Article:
With such an optical disc, because current copying techniques are only able to copy data files stored on the data disc (10) but not the DAA data stored in the control disc (14), an infringing disc will not work even when all of the data files are completely copied. Consequently, good security effect can be provided. To add further security, a key or Pin program can be written into the CDOS. Accordingly, only an authorized person can write, change or amend the content of the control chip (14).
In practice, the CDOS can contain a counter program. The counter program can allow a user to read or use the optical disc a predetermined number of times. In addition, a user can get the password for the key or pin program through the Internet as he or she pays a corresponding fee. The user can be allowed to use the entire or some portion of the files on the optical disc. The data or files stored on the optical disc cannot be allowed to be used without the password. The security effect of the optical disc will be further improved. Furthermore, use of the optical disc will become more versatile.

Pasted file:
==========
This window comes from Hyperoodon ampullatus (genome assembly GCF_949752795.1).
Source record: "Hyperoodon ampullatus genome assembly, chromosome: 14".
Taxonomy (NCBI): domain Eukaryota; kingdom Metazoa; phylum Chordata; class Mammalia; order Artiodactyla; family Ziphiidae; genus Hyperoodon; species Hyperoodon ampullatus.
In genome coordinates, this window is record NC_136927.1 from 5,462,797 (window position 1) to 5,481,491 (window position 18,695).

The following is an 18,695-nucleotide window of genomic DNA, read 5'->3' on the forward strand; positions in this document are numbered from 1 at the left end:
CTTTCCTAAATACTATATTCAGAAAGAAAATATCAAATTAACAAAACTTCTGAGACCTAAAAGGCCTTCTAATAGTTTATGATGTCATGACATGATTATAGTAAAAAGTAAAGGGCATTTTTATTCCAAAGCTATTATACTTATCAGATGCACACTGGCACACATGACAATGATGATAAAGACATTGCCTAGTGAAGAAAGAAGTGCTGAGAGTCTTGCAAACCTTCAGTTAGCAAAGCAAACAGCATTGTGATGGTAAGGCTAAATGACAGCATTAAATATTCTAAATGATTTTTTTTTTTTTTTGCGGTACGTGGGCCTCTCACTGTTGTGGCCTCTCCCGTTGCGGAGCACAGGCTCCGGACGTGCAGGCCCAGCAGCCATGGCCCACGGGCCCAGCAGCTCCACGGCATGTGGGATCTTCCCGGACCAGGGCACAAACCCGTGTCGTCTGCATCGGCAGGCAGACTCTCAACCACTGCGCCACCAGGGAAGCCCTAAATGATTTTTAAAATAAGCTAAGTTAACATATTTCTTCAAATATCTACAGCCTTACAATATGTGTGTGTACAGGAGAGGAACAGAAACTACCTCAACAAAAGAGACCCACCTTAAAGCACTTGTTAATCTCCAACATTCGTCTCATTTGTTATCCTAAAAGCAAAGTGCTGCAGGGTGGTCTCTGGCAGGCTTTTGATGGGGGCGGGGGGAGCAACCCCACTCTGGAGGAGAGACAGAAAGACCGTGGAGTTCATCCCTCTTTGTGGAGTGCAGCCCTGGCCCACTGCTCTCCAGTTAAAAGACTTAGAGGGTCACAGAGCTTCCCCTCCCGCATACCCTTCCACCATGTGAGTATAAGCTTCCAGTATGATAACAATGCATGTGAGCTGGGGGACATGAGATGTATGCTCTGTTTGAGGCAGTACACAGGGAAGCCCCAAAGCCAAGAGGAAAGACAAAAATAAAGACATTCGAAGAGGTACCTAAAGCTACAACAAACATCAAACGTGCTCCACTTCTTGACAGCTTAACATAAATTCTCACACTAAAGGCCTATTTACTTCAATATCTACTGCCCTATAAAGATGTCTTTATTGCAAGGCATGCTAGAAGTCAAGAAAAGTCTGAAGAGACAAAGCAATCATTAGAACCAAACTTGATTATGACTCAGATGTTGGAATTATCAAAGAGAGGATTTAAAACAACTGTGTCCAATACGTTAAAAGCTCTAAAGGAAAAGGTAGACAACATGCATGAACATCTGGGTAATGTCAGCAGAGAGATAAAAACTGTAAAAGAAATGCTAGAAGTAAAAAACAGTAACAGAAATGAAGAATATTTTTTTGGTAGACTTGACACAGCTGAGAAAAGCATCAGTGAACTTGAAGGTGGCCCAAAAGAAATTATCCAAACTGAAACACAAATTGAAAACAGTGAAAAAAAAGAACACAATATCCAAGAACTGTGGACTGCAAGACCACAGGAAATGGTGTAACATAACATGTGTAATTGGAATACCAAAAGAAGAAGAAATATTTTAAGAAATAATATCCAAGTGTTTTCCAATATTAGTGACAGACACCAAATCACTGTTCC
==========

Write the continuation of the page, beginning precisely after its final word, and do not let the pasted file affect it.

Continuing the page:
Even though numerous characteristics and advantages of the present invention have been set forth in the foregoing description, together with details of the structure and function of the invention, the disclosure is illustrative only, and changes may be made in detail, especially in matters of shape, size, and arrangement of parts within the principles of the invention to the full extent indicated by the broad general meaning of the terms in which the appended claims are expressed.
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|U.S. Classification||369/14, G9B/20.002, G9B/23.088, 369/282, G9B/23.087, G9B/23.006, G9B/7.139, G9B/19.018|
|International Classification||G11B7/24, G11B23/28, G11B23/00, G11B20/00, G11B19/12, G11B23/30|
|Cooperative Classification||G11B20/00086, G11B7/24, G11B23/0042, G11B20/00876, G11B19/122, G11B23/284, G11B23/30|
|European Classification||G11B20/00P13, G11B20/00P, G11B19/12C, G11B23/30, G11B23/00D1A2A, G11B7/24, G11B23/28B2|
|Oct 27, 2000||AS||Assignment|
|Sep 28, 2005||REMI||Maintenance fee reminder mailed|
|Mar 6, 2006||SULP||Surcharge for late payment|
|Mar 6, 2006||FPAY||Fee payment|
Year of fee payment: 4
|Oct 19, 2009||REMI||Maintenance fee reminder mailed|
|Mar 12, 2010||LAPS||Lapse for failure to pay maintenance fees|
|May 4, 2010||FP||Expired due to failure to pay maintenance fee|
Effective date: 20100312